A Sinclair QL was the next machine. This had a proper operating system which supported such things as preemptive multi-tasking. I could now run microEMACS in one window while using make to compile my C code in another (as I recall, this required making some changes to the MetaComCo/Lattice C compiler to do so. This C compiler was very much K&R style, with few ANSI features. That was quite an advanced environment for the time. For this I bought an EPROM programmer and I continued to write compilers and assemblers. I used it for quite a lot of cross development, continuing to write Z80 code for the Spectrum and the Z88, as well as 8051 code, 6800 and others.
Shortly after the QL arrived, I had the opportunity to get an NEC PC8201A portable computer for a very good price. They were being discarded by a large company in the UK. Due to its excellent keyboard and the fact that it was portable, I used this a great deal for writing code. With the NEC, I could work from the bottom of the garden, or ride my bike to the beach and work there instead of being bound to a desk. The NEC was very much a computer for creating things with, and not one for consuming.
I briefly owned a Sinclair Z88. This was because I was writing code for a system to call nurses with pagers which worked on the Z88. The whole system was supposed to keep working without mains electricity which is why the Z88 made sense. My code wrote progressively into EPROM, using as few bytes as possible as it went, to update a database of the required information. Old records could be replaced with new only by marking the old as bad and using up more space. Erasure of data required removing the EPROM from the computer and putting it under a UV light. When the EPROM was approaching being full, the software would transfer all the good records to a new EPROM and suggest erasure of the old. Anyway, the code worked very well, and because updates were rare, the EPROM only had to be erased occasionally. The code was written using a structured Z80 cross assembler (if/then/else, loops and procedure calls were handled by the assembler) and linker which I'd written for the QL. This made for quite a productive programming environment. From a software point of view, the Z88 was much more advanced than the NEC. However, it had a horrible keyboard, and it was cheaply built. Mine didn't last very long, while the NEC has continued to work perfectly for nearly 30 years.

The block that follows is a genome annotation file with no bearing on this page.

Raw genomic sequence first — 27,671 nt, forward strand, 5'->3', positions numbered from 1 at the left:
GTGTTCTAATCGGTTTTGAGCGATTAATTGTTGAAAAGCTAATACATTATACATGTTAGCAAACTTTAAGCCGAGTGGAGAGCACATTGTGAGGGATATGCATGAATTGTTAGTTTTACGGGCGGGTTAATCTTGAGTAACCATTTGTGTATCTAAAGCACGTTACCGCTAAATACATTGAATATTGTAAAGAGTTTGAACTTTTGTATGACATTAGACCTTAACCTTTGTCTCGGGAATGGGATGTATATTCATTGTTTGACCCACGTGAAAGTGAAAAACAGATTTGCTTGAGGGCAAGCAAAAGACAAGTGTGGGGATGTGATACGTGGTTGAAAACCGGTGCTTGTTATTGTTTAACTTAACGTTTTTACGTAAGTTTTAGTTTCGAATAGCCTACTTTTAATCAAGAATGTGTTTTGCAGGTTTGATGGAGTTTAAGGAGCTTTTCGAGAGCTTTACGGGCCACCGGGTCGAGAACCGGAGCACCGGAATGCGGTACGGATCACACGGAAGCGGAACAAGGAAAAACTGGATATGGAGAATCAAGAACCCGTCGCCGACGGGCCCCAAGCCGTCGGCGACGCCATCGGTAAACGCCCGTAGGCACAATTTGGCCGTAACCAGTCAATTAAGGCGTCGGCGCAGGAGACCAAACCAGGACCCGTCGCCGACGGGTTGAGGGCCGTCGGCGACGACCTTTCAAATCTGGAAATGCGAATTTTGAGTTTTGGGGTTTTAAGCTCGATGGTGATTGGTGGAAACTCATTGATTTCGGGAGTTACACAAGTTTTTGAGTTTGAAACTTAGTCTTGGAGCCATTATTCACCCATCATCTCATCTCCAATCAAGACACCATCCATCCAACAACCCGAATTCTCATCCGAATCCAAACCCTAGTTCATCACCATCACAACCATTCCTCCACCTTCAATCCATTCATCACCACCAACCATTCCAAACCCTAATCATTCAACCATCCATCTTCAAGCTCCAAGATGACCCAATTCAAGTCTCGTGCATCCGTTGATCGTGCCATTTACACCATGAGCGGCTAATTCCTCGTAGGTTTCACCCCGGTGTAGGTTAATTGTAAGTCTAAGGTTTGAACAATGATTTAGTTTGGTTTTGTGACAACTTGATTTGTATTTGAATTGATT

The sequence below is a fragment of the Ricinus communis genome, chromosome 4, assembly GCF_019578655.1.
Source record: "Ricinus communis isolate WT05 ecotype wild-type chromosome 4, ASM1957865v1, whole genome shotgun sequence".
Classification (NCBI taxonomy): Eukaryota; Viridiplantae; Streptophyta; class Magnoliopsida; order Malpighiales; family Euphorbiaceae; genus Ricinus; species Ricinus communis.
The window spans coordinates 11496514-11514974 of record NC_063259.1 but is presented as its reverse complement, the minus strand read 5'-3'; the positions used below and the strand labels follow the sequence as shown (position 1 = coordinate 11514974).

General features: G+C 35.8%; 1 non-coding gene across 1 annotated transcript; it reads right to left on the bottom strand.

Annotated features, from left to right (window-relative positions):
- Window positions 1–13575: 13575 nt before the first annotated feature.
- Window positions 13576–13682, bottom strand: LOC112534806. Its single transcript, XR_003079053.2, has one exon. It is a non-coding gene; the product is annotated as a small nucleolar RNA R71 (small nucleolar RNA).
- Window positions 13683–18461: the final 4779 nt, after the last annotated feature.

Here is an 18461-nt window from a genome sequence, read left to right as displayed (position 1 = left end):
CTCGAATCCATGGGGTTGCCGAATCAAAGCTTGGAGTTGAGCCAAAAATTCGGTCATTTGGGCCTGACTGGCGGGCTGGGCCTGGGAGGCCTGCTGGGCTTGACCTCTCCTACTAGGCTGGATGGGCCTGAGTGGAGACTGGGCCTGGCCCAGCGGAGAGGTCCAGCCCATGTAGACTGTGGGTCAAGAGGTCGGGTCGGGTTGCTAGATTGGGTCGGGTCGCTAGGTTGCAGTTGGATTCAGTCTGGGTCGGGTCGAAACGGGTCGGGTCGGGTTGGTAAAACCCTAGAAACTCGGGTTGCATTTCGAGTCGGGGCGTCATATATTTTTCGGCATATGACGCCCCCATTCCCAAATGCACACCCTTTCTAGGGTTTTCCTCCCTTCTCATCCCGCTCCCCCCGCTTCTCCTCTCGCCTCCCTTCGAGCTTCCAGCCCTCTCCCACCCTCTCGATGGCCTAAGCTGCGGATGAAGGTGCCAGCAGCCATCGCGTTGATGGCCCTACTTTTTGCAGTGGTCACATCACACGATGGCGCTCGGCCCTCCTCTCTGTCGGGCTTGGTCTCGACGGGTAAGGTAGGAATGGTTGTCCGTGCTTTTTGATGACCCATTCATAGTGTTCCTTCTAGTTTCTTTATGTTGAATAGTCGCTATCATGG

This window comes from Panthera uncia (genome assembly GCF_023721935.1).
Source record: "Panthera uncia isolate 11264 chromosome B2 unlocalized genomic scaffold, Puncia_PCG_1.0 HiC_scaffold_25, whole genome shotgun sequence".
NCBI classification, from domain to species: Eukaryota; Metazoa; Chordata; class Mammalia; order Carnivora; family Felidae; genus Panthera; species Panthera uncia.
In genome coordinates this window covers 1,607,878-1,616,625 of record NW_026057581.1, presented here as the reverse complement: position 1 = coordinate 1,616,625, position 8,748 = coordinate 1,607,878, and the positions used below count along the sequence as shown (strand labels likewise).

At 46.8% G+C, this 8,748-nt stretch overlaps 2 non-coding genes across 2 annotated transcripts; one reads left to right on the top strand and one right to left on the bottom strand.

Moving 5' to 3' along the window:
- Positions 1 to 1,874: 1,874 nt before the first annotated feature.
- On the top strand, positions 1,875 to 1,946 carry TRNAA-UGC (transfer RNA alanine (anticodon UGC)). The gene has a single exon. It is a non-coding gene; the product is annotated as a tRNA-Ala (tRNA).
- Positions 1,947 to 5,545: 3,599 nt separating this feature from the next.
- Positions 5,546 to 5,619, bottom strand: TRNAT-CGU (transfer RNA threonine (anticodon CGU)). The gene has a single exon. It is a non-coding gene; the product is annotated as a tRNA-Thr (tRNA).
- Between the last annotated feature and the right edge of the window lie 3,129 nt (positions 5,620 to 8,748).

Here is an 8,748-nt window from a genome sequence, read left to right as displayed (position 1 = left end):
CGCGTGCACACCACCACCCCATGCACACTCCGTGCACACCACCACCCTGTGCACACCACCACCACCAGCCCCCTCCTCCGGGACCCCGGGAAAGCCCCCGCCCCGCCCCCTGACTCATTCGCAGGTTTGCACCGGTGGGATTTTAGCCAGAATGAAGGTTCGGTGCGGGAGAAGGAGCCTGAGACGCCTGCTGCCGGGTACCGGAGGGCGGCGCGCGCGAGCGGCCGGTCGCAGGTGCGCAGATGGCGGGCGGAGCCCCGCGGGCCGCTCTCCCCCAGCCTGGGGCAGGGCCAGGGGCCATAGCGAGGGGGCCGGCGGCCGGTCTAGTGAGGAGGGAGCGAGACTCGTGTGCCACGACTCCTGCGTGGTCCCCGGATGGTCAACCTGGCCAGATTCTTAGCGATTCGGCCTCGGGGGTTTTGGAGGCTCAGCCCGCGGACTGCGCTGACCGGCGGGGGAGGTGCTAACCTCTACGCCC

I resisted owning a PC for as long as I could. MS-DOS was primitive and the machines seemed expensive for the performance. However, my clients used them and I had little choice. I bought a 12 MHz 286 clone which I used for many years. This was actually much faster than the QL, and because I'd always written it with portability in mind, it didn't take long until my development environment ran on the PC. After this, the QL was mostly retired. The fabulous Zorland/Zortech C/C++ compiler made development swift, and of course the code that it generated was extremely efficient. Also, it was very nice to now have the stricter type checking of the ANSI C standard.
I rarely used MS-DOS on its own. Rather, I found that DesqVIEW made MS-DOS usable, with the multiple windows to which I was already accustomed, and that Concurrent DOS also worked extremely well. I wrote quite a lot of code for Concurrent DOS, and took a job working on an OEM version of the OS for a company in South London.
Several more years of contracting followed, before I took a job working on one of the first tablet computers.
To be continued...